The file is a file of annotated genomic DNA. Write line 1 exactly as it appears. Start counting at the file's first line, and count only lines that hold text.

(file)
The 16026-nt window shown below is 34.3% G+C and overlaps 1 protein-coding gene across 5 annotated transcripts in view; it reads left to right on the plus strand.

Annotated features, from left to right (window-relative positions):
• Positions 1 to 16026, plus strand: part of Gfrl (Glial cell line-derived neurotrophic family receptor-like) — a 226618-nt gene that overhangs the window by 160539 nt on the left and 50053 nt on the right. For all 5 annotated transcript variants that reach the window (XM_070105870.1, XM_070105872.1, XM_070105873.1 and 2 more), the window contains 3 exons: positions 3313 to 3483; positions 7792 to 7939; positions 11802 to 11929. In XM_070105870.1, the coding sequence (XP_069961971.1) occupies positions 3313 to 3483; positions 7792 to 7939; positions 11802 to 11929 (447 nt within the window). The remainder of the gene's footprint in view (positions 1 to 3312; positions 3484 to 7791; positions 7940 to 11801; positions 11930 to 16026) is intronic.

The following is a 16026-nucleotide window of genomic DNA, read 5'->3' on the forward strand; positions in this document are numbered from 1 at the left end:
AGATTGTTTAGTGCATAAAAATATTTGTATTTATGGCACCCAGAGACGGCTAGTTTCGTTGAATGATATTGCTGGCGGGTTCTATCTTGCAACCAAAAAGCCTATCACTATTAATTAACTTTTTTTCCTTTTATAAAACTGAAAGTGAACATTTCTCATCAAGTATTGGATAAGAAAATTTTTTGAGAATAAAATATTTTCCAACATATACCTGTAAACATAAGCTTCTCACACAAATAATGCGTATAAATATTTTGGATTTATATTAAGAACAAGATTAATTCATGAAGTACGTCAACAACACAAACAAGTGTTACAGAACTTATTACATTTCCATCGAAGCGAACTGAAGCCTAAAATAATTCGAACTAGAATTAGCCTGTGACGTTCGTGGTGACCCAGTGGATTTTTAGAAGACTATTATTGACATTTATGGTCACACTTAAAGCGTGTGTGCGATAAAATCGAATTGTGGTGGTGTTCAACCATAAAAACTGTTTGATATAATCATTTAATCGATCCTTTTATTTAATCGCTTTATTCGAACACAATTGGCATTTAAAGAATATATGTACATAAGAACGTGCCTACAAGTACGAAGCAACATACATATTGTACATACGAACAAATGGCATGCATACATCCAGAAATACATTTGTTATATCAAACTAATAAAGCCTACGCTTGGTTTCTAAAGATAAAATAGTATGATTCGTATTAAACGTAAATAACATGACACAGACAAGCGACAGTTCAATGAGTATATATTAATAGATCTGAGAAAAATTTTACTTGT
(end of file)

The 16026-nt window shown below is 34.3% G+C and overlaps 1 protein-coding gene across 5 annotated transcripts in view; it reads left to right on the plus strand.